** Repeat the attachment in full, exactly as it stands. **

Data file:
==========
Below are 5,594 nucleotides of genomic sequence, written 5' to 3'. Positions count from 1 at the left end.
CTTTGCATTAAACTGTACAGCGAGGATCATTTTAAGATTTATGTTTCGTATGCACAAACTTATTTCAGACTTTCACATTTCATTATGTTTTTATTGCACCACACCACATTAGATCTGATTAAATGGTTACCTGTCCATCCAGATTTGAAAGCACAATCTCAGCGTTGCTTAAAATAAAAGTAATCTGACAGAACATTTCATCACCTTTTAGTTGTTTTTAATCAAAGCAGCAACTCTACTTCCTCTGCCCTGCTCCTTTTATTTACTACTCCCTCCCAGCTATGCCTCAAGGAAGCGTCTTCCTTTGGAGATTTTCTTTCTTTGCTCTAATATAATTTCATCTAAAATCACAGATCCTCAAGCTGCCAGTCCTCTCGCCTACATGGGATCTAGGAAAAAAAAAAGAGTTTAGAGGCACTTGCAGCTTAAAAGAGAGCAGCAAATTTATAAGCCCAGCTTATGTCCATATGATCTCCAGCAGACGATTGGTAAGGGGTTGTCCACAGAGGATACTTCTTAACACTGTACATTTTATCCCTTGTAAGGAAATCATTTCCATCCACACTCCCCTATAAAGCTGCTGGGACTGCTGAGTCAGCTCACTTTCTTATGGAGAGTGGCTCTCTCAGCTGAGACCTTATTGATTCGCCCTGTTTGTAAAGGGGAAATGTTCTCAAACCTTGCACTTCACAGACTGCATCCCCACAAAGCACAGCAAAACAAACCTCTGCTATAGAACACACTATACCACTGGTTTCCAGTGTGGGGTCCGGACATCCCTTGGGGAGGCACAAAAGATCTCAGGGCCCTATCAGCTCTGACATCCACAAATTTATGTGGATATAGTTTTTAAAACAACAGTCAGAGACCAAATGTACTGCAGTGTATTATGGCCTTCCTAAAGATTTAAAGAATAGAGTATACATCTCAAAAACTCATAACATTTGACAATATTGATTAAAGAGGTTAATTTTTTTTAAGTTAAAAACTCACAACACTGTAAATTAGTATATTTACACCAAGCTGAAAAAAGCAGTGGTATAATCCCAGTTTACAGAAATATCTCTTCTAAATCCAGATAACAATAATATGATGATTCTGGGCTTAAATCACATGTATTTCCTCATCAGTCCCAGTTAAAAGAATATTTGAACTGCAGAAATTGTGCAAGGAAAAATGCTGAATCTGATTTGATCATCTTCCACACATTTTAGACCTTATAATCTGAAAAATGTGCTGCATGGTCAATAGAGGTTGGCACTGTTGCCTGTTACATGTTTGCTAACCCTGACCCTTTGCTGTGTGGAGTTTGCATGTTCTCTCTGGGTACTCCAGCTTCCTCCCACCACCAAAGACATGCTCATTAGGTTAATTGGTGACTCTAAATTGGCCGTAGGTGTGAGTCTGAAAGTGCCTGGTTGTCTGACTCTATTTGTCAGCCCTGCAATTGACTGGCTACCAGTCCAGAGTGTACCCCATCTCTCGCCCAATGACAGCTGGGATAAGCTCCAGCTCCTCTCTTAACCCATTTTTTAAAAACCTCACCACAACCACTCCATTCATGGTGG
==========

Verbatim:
Below are 5,594 nucleotides of genomic sequence, written 5' to 3'. Positions count from 1 at the left end.
CTTTGCATTAAACTGTACAGCGAGGATCATTTTAAGATTTATGTTTCGTATGCACAAACTTATTTCAGACTTTCACATTTCATTATGTTTTTATTGCACCACACCACATTAGATCTGATTAAATGGTTACCTGTCCATCCAGATTTGAAAGCACAATCTCAGCGTTGCTTAAAATAAAAGTAATCTGACAGAACATTTCATCACCTTTTAGTTGTTTTTAATCAAAGCAGCAACTCTACTTCCTCTGCCCTGCTCCTTTTATTTACTACTCCCTCCCAGCTATGCCTCAAGGAAGCGTCTTCCTTTGGAGATTTTCTTTCTTTGCTCTAATATAATTTCATCTAAAATCACAGATCCTCAAGCTGCCAGTCCTCTCGCCTACATGGGATCTAGGAAAAAAAAAAGAGTTTAGAGGCACTTGCAGCTTAAAAGAGAGCAGCAAATTTATAAGCCCAGCTTATGTCCATATGATCTCCAGCAGACGATTGGTAAGGGGTTGTCCACAGAGGATACTTCTTAACACTGTACATTTTATCCCTTGTAAGGAAATCATTTCCATCCACACTCCCCTATAAAGCTGCTGGGACTGCTGAGTCAGCTCACTTTCTTATGGAGAGTGGCTCTCTCAGCTGAGACCTTATTGATTCGCCCTGTTTGTAAAGGGGAAATGTTCTCAAACCTTGCACTTCACAGACTGCATCCCCACAAAGCACAGCAAAACAAACCTCTGCTATAGAACACACTATACCACTGGTTTCCAGTGTGGGGTCCGGACATCCCTTGGGGAGGCACAAAAGATCTCAGGGCCCTATCAGCTCTGACATCCACAAATTTATGTGGATATAGTTTTTAAAACAACAGTCAGAGACCAAATGTACTGCAGTGTATTATGGCCTTCCTAAAGATTTAAAGAATAGAGTATACATCTCAAAAACTCATAACATTTGACAATATTGATTAAAGAGGTTAATTTTTTTTAAGTTAAAAACTCACAACACTGTAAATTAGTATATTTACACCAAGCTGAAAAAAGCAGTGGTATAATCCCAGTTTACAGAAATATCTCTTCTAAATCCAGATAACAATAATATGATGATTCTGGGCTTAAATCACATGTATTTCCTCATCAGTCCCAGTTAAAAGAATATTTGAACTGCAGAAATTGTGCAAGGAAAAATGCTGAATCTGATTTGATCATCTTCCACACATTTTAGACCTTATAATCTGAAAAATGTGCTGCATGGTCAATAGAGGTTGGCACTGTTGCCTGTTACATGTTTGCTAACCCTGACCCTTTGCTGTGTGGAGTTTGCATGTTCTCTCTGGGTACTCCAGCTTCCTCCCACCACCAAAGACATGCTCATTAGGTTAATTGGTGACTCTAAATTGGCCGTAGGTGTGAGTCTGAAAGTGCCTGGTTGTCTGACTCTATTTGTCAGCCCTGCAATTGACTGGCTACCAGTCCAGAGTGTACCCCATCTCTCGCCCAATGACAGCTGGGATAAGCTCCAGCTCCTCTCTTAACCCATTTTTTAAAAACCTCACCACAACCACTCCATTCATGGTGG